There was a beautiful full moon last night-The Hunter’s Moon. It is the second full moon of autumn, and was named by the Algonquin tribes as the moon for the time to go hunting and prepare for winter. The sky was quite clear and the moon was huge as I drove home from work at 7:00. It had an orange tint. The night before last it was almost full, and there were wavy wisps of clouds in front of the moon, making it look like the perfect backdrop for a a witch on a broom.
Tell about all the books, plays, stories, poems, and music you know of that are concerned with the moon. What are your own moon stories? Why is the moon so inspiring?
While on our recent road trip to visit relatives in central Georgia, I was able to take a side trip to Greenville, SC, for a reunion with nine friends from college. We do this every couple of years now, and one of our rituals is a Saturday night book swap. The book I offered this time was Gardenias, by one of my favorite “regional” authors, Faith Sullivan of Minnesota. I’ve loved her books since one of her earlier publications, The Cape Ann; in fact, I included a used copy of that book for background, since it has some of the same characters.
Wiki has this to say about American literary regionalism, or local color: “In this style of writing, which includes both poetry and prose, the setting is particularly important and writers often emphasize specific features such as dialect, customs, history, and landscape, of a particular region.”
I was delighted to find that the book I drew, One Foot in Eden by Ron Rash, was also by a regional author – Carolinian Appalachia – and now that I’ve finished the book, I’ve learned some background history of the area I just visited. I also got to hear some local dialects; got to know some characters whom I would probably not have found in, say, Minnesota; and read descriptions of places I’ve seen only from a distance. And although the ending to this tale was sad, I would probably read another book by Ron Rash.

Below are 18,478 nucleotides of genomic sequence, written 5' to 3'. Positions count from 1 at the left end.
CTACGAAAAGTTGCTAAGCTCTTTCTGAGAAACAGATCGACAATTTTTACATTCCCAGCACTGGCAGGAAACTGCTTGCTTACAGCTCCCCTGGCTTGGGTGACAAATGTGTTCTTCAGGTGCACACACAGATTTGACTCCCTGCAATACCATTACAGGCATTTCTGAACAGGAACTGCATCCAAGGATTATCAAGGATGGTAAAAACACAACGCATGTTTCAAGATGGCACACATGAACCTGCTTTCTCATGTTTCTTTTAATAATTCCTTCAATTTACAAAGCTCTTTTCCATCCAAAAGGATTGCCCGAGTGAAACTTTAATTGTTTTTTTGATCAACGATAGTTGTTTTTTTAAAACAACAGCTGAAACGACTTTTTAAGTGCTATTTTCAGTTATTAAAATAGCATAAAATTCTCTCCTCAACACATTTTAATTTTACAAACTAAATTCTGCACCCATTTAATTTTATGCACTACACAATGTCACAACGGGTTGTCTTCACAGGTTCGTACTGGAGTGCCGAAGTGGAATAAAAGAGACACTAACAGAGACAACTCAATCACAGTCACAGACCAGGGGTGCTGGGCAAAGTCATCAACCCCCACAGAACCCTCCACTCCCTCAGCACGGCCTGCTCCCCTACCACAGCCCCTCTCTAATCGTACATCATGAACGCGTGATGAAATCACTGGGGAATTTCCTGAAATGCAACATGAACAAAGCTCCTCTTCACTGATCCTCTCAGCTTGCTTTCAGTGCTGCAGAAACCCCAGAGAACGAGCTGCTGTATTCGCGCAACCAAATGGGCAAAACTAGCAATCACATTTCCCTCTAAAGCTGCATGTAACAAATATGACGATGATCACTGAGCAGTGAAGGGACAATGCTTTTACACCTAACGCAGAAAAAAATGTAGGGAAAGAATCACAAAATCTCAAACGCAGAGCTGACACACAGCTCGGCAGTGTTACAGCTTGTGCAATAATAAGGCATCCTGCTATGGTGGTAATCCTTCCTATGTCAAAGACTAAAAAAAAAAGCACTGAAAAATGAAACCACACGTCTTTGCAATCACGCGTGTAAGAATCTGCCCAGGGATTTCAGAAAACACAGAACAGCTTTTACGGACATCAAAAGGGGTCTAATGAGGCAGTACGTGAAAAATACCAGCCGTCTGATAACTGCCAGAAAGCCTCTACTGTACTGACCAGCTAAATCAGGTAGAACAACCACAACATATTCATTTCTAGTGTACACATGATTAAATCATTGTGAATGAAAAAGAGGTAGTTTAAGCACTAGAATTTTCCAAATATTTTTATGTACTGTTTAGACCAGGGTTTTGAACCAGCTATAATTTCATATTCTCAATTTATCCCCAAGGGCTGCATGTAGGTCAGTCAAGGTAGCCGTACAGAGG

I have found (and loved) over the years several authors I whom I consider to be regional writers, but will wait to see if other Baboons name them before I do. To that end:
Do you have a favorite regional author? Is there a region of the USA that you would like to learn about through reading?
Over the weekend, PJ got me going when she said “I can think of worse ways to go than death by ice cream.” It reminded me of the time we had talked about death by rhubarb and Clyde actually found a book entitled exactly that. (It was awful!)
So I went looking for death by ice cream titles. Didn’t find exactly that, but found plenty that were close enough. Here are a few:
Ice Cream Murder (A Sprinkles Cozy Mystery) by Jennifer Martin
Death with a Cherry on Top by Molly Dox
Chunky Raspberry Fudge Murder by Penelope Manzone
Death by Chocolate Sundae by Constance Barker
Triple Dipped Murder by Gretchen Allen
Death by Chocolate Malted Milkshake by Sarah Graves
I requested a couple from the library – you never know, maybe I’ll find a new author I need to follow.
But while I was searching around, I found this:
National Ice Cream Death Museum, Derbyshire
Perhaps the most unusual display anywhere in Britain, this small but lively museum is devoted to major accidents, deaths and disasters caused by ice cream, from the great M65 pile-up of 1981 (caused by a discarded vanilla tub, on which a lorry skidded) to the case of the Sussex child who swallowed a wooden ice cream spoon in 1967 and still walks around happily with it inside. Anyone who has any new ice cream disaster to report should ring their Cones Hot Line (sic).
I couldn’t find any indication that the museum is still open. I can’t even confirm that there was a great M65 pile-up of 1981 or that a Sussex child swallowed a wooden ice cream spoon in 1967. But it’s fun to think about.
What’s the most interesting museum you’ve ever been to?